eDiscovery is a long and strenuous process that requires painstaking attention to detail. While robust eDiscovery management protocols, can greatly reduce the burden of work, unexpected problems will inevitably transpire. Thus, you need to be aware of eDiscovery crisis handling so that you can meet deadlines, comply with court orders and minimize associated costs.
Handling eDiscovery Crisis
The best way of handling unexpected discovery crises is to prevent them from happening in the first place. Prevention is better than the cure and this holds especially true for eDiscovery.
Thus, you should review your eDiscovery strategy and scrutinize it in detail to uncover any weakness or deficiency from which problems could transpire. Anticipating risks will help you to devise strategies for mitigating such risks and specifying the best way of resolving them should they materialize. Thus, you should analyze each risk separately and then formulate a mitigation plan for it (to prevent it from happening) and how to remediate it when it does happen despite your best efforts.
Here are certain problems that can take a toll on your eDiscovery workflow.
Data anomalies, as well as exception files, can impede the process for data review. During eDiscovery, you will find that there are exception files that you cannot process. If it is possible to process them, it will invariably require a lot of effort.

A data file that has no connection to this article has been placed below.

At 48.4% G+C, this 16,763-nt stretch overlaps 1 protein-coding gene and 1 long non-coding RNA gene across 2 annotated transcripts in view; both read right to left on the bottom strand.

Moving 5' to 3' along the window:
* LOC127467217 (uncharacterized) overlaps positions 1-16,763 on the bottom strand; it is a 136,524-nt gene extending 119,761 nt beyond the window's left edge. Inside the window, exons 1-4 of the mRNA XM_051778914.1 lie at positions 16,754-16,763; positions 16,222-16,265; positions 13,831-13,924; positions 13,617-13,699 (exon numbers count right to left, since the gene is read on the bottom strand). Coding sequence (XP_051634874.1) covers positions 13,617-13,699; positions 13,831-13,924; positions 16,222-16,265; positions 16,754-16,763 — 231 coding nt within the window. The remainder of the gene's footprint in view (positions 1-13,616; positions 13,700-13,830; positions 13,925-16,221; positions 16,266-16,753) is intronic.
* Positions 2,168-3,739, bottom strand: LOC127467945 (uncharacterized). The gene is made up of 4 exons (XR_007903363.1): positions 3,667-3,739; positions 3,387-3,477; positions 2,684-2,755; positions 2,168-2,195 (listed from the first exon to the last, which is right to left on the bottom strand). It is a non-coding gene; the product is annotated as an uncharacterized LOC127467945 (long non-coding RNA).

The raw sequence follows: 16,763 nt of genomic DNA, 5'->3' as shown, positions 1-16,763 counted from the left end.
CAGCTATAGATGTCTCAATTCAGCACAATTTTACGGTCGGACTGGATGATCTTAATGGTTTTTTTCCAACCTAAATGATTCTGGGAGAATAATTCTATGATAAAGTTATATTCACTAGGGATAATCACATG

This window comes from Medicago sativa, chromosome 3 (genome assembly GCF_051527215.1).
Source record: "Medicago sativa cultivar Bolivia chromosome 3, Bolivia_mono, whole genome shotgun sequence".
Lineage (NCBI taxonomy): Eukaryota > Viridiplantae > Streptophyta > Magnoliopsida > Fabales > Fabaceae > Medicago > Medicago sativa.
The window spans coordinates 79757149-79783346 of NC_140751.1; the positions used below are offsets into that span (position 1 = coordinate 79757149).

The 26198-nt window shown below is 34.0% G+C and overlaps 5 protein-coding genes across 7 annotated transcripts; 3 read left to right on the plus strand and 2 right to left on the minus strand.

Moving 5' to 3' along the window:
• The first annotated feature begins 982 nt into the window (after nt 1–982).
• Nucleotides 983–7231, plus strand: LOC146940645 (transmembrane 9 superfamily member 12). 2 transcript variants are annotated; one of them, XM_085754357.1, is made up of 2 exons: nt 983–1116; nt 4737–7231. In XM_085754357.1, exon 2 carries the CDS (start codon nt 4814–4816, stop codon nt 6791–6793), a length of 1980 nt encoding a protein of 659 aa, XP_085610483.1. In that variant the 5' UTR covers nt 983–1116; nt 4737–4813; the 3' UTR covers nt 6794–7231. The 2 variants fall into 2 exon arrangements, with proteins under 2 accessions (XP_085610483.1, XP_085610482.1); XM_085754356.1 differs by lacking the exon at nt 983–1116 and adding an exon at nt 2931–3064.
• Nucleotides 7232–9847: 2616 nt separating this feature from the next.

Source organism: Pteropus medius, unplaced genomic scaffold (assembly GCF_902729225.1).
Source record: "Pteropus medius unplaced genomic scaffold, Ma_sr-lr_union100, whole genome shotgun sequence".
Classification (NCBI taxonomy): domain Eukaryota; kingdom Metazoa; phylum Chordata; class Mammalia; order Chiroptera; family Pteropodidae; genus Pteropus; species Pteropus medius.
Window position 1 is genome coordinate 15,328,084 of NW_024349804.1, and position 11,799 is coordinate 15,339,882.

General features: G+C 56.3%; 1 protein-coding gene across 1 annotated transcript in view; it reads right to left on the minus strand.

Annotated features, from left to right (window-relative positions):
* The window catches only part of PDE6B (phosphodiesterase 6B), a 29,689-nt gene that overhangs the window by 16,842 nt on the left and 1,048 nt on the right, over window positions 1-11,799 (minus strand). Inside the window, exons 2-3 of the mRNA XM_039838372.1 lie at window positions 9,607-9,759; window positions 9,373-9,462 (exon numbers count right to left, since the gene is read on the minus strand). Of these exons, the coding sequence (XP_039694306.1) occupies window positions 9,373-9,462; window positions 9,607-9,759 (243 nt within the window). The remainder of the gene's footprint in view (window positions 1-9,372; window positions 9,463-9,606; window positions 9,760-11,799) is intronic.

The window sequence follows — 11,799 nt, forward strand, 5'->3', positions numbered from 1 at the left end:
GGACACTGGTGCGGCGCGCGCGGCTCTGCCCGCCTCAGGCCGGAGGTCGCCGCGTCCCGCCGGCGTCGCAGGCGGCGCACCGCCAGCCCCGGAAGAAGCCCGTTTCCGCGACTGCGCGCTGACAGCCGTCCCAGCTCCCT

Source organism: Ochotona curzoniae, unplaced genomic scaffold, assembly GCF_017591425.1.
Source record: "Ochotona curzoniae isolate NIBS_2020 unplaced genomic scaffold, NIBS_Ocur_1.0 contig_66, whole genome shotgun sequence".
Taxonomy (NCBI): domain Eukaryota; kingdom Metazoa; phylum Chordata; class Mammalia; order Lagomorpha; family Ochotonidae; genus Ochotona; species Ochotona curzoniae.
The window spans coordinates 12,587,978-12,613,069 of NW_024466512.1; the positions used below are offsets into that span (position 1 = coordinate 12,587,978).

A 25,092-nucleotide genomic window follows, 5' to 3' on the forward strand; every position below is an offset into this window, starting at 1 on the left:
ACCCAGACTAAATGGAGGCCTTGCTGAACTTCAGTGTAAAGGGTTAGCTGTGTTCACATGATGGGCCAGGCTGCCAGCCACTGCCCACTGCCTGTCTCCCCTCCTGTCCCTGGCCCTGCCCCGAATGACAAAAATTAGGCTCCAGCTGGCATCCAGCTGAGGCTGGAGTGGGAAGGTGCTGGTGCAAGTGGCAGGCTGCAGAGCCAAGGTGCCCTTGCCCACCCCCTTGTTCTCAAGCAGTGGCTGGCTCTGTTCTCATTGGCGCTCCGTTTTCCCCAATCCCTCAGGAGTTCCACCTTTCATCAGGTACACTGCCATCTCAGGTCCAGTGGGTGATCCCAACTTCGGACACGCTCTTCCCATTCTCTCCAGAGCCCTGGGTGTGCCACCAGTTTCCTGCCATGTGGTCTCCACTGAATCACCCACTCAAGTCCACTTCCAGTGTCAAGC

To get around this, you can talk to the opposing counsel on how to manage such files, so that processing effort is minimized. You will also have to find a way of keeping these files in the pending state while you deal with the remaining files. This will prevent such a problem from holding up your entire eDiscovery process, while you are trying to find a solution for it. There is a better chance of now meeting deadlines and minimizing the effort involved.
Longer Than Expected Review
The review process often takes longer than expected. There is a risk that you will not be able to complete it before the deadline. You can minimize this risk in several ways.
You should gather as much information as possible about the document collection effort such as file under review, the total number of pages, pages per document, and the number of documents.
It is then necessary to assess how many reviewers are required and how long it will take. You can then conduct a pilot review with a small number of reviewers to see how long it practically takes and what you can do to expedite it. You will have to monitor the process diligently to address problems as they arise.
Such proactive management will help you to bolster and sustain productivity.
The risk of litigation has never been higher and eDiscovery is a process that is fraught with all kinds of unexpected issues. Thus, it is necessary to speak with experts so that you can implement a sturdy system that mitigates eDiscovery problems before they materialize.
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